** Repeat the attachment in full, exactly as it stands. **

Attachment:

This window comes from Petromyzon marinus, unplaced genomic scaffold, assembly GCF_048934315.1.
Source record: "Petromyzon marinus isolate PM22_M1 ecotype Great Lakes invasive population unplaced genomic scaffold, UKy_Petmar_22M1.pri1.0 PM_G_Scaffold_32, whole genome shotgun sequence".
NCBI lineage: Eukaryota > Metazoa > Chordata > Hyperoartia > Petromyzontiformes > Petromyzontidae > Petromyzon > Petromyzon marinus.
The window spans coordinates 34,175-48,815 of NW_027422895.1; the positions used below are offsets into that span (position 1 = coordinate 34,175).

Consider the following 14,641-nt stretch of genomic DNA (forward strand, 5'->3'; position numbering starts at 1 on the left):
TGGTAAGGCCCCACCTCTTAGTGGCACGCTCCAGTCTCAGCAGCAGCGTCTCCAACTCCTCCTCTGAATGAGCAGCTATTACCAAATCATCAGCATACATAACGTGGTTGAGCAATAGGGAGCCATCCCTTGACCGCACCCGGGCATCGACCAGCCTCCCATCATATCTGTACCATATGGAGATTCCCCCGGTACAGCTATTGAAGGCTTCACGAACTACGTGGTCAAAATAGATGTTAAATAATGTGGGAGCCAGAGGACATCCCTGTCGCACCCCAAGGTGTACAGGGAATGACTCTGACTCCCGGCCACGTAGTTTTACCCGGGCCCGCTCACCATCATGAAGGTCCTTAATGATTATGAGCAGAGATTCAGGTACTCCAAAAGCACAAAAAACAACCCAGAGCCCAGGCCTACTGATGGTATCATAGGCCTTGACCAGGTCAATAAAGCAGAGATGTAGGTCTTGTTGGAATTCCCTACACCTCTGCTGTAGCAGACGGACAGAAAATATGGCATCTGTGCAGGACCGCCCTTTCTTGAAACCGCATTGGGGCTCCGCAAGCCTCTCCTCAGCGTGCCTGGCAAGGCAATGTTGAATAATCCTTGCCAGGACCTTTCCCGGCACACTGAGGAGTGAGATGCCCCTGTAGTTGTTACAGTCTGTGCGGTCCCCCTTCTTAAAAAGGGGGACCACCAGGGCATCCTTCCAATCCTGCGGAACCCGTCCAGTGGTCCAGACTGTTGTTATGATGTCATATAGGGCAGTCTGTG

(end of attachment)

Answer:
This window comes from Petromyzon marinus, unplaced genomic scaffold, assembly GCF_048934315.1.
Source record: "Petromyzon marinus isolate PM22_M1 ecotype Great Lakes invasive population unplaced genomic scaffold, UKy_Petmar_22M1.pri1.0 PM_G_Scaffold_32, whole genome shotgun sequence".
NCBI lineage: Eukaryota > Metazoa > Chordata > Hyperoartia > Petromyzontiformes > Petromyzontidae > Petromyzon > Petromyzon marinus.
The window spans coordinates 34,175-48,815 of NW_027422895.1; the positions used below are offsets into that span (position 1 = coordinate 34,175).

Consider the following 14,641-nt stretch of genomic DNA (forward strand, 5'->3'; position numbering starts at 1 on the left):
TGGTAAGGCCCCACCTCTTAGTGGCACGCTCCAGTCTCAGCAGCAGCGTCTCCAACTCCTCCTCTGAATGAGCAGCTATTACCAAATCATCAGCATACATAACGTGGTTGAGCAATAGGGAGCCATCCCTTGACCGCACCCGGGCATCGACCAGCCTCCCATCATATCTGTACCATATGGAGATTCCCCCGGTACAGCTATTGAAGGCTTCACGAACTACGTGGTCAAAATAGATGTTAAATAATGTGGGAGCCAGAGGACATCCCTGTCGCACCCCAAGGTGTACAGGGAATGACTCTGACTCCCGGCCACGTAGTTTTACCCGGGCCCGCTCACCATCATGAAGGTCCTTAATGATTATGAGCAGAGATTCAGGTACTCCAAAAGCACAAAAAACAACCCAGAGCCCAGGCCTACTGATGGTATCATAGGCCTTGACCAGGTCAATAAAGCAGAGATGTAGGTCTTGTTGGAATTCCCTACACCTCTGCTGTAGCAGACGGACAGAAAATATGGCATCTGTGCAGGACCGCCCTTTCTTGAAACCGCATTGGGGCTCCGCAAGCCTCTCCTCAGCGTGCCTGGCAAGGCAATGTTGAATAATCCTTGCCAGGACCTTTCCCGGCACACTGAGGAGTGAGATGCCCCTGTAGTTGTTACAGTCTGTGCGGTCCCCCTTCTTAAAAAGGGGGACCACCAGGGCATCCTTCCAATCCTGCGGAACCCGTCCAGTGGTCCAGACTGTTGTTATGATGTCATATAGGGCAGTCTGTG